Inhibitors of SARS-CoV-2: A group of Chinese and Australian scientists recently published their work on the identification of six drug candidates targeting the main protease of SARS-CoV-2 in the journal Nature. The six inhibitors of the viral protease are PX-12, shikonin, carmofur, tideglusib, disulfiram, and ebselen. The researchers used high-throughput screening, virtual drug screening, and structure-assisted drug design to test over 10,000 compounds as potential inhibitors of the protease and identify the six most promising ones.
Recently, SOM Biotech announced the in vitro confirmation of three inhibitors of the 3CL proteases of MERS-CoV, SARS-CoV, and SARS-CoV-2, viz. cynarine, prexasertib, and eravacycline as new COVID-19 treatments. The pharmaceutical company used its AI-based screening technology SOMAI PRO to identify the drug candidates. It worked alongside South Korea’s Ewha Womans University to discover the new COVID-19 therapies.
Baricitinib: Early in April 2020, Eli Lilly and Company announced the investigation of oral JAK1/JAK2 inhibitor baricitinib as a possible treatment for COVID-19. Marketed as Olumiant, the inhibitor is used to treat rheumatoid arthritis in adults. The research will be done alongside the National Institute of Allergy and Infectious Diseases in NIH-led Adaptive COVID-19 Treatment Trial.
LY3127804: Lilly also announced the Phase 2 clinical testing of anti-Angiopoietin 2 investigational selective monoclonal antibody LY3127804. The trial will study the effectiveness of the monoclonal antibody in reducing the requirement for mechanical ventilation or the risk of acute respiratory distress syndrome (ARDS) in COVID-19 patients.
Colchicine: In March 2020, the Montreal Heart Institute launched the Colchicine Coronavirus SARS-CoV-2 Trial or COLCORONA, a new clinical study on potential coronavirus treatment colchicine, in Canada. The study will focus on reducing the risk of pulmonary complications and related deaths in COVID-19 patients with the help of the ancient, common anti-inflammatory drug. The first two US sites involved in the study are the University of California, San Francisco and the New York University School of Medicine. The researchers will use a modern contactless approach and send the drug directly to the homes of recruited patients within 48 hours of them being diagnosed with COVID-19.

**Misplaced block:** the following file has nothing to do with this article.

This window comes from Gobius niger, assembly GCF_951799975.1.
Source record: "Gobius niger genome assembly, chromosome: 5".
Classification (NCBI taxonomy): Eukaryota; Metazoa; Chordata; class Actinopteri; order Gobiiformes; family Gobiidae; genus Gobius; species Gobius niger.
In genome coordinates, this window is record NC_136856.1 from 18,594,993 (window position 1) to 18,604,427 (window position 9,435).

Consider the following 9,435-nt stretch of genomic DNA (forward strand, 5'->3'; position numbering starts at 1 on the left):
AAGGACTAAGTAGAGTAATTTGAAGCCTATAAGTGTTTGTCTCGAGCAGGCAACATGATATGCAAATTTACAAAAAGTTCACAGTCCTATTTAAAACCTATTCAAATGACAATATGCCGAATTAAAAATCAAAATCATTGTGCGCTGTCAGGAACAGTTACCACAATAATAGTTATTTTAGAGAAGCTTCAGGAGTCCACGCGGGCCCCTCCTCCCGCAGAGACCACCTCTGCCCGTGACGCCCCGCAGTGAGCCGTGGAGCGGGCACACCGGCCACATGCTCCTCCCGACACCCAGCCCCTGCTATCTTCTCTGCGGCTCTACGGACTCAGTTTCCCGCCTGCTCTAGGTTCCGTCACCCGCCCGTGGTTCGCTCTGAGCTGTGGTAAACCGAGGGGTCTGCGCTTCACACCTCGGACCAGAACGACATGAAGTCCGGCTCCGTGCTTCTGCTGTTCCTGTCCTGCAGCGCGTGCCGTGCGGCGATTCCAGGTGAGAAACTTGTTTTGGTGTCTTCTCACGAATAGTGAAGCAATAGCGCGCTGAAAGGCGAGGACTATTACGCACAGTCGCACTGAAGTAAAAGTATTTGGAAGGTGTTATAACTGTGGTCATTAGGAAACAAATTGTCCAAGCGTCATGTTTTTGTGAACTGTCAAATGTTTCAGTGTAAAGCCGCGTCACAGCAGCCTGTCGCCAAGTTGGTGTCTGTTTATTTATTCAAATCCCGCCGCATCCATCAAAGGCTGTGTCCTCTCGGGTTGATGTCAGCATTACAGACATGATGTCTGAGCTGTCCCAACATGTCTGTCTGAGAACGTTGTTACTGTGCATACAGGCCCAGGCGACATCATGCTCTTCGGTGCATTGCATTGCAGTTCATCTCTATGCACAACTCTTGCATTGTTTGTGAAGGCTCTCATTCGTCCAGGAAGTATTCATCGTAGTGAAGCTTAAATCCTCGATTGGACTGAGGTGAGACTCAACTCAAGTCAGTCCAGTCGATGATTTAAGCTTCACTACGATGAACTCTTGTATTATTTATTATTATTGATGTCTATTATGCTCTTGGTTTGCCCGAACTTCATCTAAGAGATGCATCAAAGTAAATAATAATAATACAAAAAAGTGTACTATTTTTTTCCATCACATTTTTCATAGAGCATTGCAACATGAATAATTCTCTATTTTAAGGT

Avigan Tablet: In mid-April 2020, Japan’s Fujifilm Toyama Chemical sped up the production of Avigan Tablet, the company’s influenza antiviral drug, to help treat COVID-19 patients. Parent company Fujifilm Corporation also allocated additional production capacity at its Japanese high purity chemicals company Fujifilm Wako Pure Chemical Corporation to accelerate the supply of the antiviral. Carrying the generic name favipiravir, the antiviral was announced to be under phase 3 clinical trial in March 2020. The trial assesses the drug’s efficacy and safety in COVID-19 treatment in Japan. In the following month, Fujifilm announced the phase 2 trial of the drug for coronavirus patients in the US.
Ibudilast and Sobetirome: Recently, Yale University announced the launch of a clinical trial evaluating the efficacy and safety of macrophage inhibitory factor inhibitor ibudilast or MN-166 in COVID-19 treatment, especially in the treatment of COVID-19-related ARDS. The trial will be launched in partnership with MediciNova, which develops the drug for use in the treatment of progressive multiple sclerosis, amyotrophic lateral sclerosis, and methamphetamine addiction. Not many days before announcing this launch, Yale researchers started to lay the groundwork for clinical trials of the university’s lung fibrosis drug sobetirome showing promise in the treatment of ARDS in COVID-19 patients.
Death Penalty Drugs: Early in April 2020, US doctors and medical experts appealed to correctional departments of death penalty states in the country to release stockpiled drugs, including paralytics and sedatives, used in lethal injection executions. Fentanyl, rocuronium bromide, vecuronium bromide, and midazolam are among popular death penalty drugs that are short in supply in the US and could be used to intubate COVID-19 patients and enable mechanical ventilation of coronavirus patients close to death.